Frank Barnett

Morning Edition Host

Frank is a native Houstonian. He relocated to Baton Rouge to attend LSU where he earned a communications degree. After working in the film industry for three years as a production assistant, he decided to make the switch to radio and could not be happier with his decision.

After getting his start at WRKF as an intern in 2013, Frank is now a member of the WRKF news team, and hosts Morning Edition.

He enjoys reading (especially Stephen King and Ray Bradbury), fishing, and of course, watching movies.

Microwaving Saturn

Feb 1, 2016
http://www.playbuzz.com/tomnixon10/can-you-recognize-a-planet-by-its-picture

For most people, a microwave means a quick way to "nuke" your food.

But for LSU Math Professor Dr. Robert Lipton, a microwave means another thing: “Deep space communications – like how do you control the Mars Rover? They can use microwaves or radiowaves.”

Lizards!

Jan 25, 2016
Alexey Sergeev - http://www.asergeev.com/pictures/k/Anole.htm

Spring, summer and fall, they’re everywhere – green lizards. From backyards to office buildings, swamps to downtown streets, these lizards (or Green Anoles) are found everywhere in Baton Rouge; and, there are lots of them.

Charlie Riedel, AP

President Barack Obama speaking Thursday at a Town Hall meeting at McKinley Senior High School in Baton Rouge, LA.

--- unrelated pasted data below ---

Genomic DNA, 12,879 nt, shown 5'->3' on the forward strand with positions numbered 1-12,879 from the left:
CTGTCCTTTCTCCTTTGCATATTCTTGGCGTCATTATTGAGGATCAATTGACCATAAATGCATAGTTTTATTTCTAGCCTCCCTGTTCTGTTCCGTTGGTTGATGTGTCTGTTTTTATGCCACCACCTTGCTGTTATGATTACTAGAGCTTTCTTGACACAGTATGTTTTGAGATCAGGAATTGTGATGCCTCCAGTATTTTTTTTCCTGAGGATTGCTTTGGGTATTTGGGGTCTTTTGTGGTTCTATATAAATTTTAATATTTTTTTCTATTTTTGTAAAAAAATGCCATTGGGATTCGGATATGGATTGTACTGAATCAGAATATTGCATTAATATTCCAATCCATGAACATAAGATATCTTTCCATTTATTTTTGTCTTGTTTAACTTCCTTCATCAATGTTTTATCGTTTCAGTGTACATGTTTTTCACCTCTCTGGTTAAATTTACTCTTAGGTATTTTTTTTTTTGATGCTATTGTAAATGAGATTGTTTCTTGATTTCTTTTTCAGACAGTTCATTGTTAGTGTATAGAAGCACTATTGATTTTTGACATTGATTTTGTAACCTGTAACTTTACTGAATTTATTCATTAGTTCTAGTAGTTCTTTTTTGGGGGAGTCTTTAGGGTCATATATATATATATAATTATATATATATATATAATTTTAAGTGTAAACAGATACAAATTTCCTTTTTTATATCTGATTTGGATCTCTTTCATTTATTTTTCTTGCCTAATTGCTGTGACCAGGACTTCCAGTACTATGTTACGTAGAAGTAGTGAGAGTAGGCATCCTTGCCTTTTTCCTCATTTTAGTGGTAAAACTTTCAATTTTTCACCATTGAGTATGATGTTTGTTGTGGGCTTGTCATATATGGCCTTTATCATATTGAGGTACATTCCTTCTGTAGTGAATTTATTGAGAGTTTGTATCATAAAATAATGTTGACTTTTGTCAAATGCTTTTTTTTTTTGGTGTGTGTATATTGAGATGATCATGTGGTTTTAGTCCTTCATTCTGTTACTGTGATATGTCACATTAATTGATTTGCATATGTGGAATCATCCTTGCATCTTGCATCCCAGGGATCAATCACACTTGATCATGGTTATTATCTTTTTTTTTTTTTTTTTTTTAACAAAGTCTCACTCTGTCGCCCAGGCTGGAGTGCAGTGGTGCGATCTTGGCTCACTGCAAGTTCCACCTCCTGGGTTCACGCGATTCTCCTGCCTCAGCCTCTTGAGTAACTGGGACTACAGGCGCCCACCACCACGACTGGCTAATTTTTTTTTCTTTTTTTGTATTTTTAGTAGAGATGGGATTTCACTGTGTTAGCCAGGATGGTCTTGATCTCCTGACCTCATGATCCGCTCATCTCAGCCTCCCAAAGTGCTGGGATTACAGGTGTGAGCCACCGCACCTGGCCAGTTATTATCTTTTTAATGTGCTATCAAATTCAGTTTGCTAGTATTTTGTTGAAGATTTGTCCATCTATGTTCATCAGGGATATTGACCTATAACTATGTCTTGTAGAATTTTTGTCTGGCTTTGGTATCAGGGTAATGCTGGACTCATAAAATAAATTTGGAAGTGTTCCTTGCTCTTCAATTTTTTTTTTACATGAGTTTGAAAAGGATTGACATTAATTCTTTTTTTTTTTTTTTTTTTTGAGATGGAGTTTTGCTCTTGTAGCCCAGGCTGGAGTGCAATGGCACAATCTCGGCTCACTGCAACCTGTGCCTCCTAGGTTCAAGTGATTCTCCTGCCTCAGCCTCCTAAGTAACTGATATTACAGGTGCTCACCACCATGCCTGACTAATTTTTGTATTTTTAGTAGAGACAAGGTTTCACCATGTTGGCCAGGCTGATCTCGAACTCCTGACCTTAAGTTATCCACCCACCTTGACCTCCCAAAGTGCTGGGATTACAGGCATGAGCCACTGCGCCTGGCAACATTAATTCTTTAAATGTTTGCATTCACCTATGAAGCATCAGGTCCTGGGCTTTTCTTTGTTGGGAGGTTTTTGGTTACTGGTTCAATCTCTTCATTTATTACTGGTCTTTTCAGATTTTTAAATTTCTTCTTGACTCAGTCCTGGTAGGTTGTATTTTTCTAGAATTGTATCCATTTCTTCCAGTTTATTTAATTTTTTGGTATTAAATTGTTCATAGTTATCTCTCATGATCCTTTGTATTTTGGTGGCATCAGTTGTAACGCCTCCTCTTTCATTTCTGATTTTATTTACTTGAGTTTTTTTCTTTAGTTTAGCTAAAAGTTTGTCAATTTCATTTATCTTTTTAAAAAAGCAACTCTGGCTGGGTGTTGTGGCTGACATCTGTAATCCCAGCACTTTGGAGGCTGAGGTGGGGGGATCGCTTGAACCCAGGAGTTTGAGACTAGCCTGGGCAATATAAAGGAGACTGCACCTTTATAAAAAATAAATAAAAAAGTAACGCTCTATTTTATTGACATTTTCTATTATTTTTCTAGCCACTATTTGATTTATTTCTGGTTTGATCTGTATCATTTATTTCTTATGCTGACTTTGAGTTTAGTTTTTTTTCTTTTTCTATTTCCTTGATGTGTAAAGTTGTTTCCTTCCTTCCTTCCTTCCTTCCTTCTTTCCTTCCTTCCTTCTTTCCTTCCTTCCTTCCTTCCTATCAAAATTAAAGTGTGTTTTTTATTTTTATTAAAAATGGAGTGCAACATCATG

To rewatch video of the President's Town Hall meeting, click the link below.

Flood Fight

Jan 11, 2016
Frank Barnett

The Mississippi River is still rising and the U.S. Army Corps of Engineers are in what they call a Flood Fight.

During Flood Fight the most important thing to the Corps is monitoring and attending to the well-being of the levees. All measures are taken to ensure its safety and well-being.


WRKF, Travis Lux

The U.S. Army Corps of Engineers opened the Bonnet Carre Spillway on Sunday. Heavy rain in the Mississippi Valley and rising river water stages prompted the opening.

The spillway was opened to divert water into Lake Pontchartrain to help keep the volume of Mississippi River flows at New Orleans from exceeding 1.25 million cubic feet per second. That amount of water is enough to fill the entire Mercedes-Benz Superdome in a minute and 40 seconds.

The spillway may be open for several weeks. All public access areas within the spillway are closed until further notice.

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